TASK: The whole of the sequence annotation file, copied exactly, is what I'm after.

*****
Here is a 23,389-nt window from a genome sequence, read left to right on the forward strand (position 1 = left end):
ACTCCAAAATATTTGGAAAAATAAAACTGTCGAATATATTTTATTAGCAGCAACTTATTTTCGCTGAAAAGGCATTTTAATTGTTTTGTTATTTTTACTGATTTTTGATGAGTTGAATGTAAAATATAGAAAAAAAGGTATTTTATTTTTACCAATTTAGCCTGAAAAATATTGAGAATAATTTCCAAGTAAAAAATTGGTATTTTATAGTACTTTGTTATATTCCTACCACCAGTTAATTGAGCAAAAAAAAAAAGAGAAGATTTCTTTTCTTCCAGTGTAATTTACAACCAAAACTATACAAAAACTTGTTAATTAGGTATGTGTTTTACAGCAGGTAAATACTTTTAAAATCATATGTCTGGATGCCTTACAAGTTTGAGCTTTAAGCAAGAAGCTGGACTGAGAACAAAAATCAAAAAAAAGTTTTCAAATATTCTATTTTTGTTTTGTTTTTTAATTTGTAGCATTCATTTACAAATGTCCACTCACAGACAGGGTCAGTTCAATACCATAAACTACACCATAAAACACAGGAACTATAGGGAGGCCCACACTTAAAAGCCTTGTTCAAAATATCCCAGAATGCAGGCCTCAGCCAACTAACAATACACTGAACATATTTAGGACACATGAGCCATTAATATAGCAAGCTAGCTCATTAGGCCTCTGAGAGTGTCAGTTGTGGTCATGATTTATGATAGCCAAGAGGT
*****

Here is a 23,389-nt window from a genome sequence, read left to right on the forward strand (position 1 = left end):
ACTCCAAAATATTTGGAAAAATAAAACTGTCGAATATATTTTATTAGCAGCAACTTATTTTCGCTGAAAAGGCATTTTAATTGTTTTGTTATTTTTACTGATTTTTGATGAGTTGAATGTAAAATATAGAAAAAAAGGTATTTTATTTTTACCAATTTAGCCTGAAAAATATTGAGAATAATTTCCAAGTAAAAAATTGGTATTTTATAGTACTTTGTTATATTCCTACCACCAGTTAATTGAGCAAAAAAAAAAAGAGAAGATTTCTTTTCTTCCAGTGTAATTTACAACCAAAACTATACAAAAACTTGTTAATTAGGTATGTGTTTTACAGCAGGTAAATACTTTTAAAATCATATGTCTGGATGCCTTACAAGTTTGAGCTTTAAGCAAGAAGCTGGACTGAGAACAAAAATCAAAAAAAAGTTTTCAAATATTCTATTTTTGTTTTGTTTTTTAATTTGTAGCATTCATTTACAAATGTCCACTCACAGACAGGGTCAGTTCAATACCATAAACTACACCATAAAACACAGGAACTATAGGGAGGCCCACACTTAAAAGCCTTGTTCAAAATATCCCAGAATGCAGGCCTCAGCCAACTAACAATACACTGAACATATTTAGGACACATGAGCCATTAATATAGCAAGCTAGCTCATTAGGCCTCTGAGAGTGTCAGTTGTGGTCATGATTTATGATAGCCAAGAGGT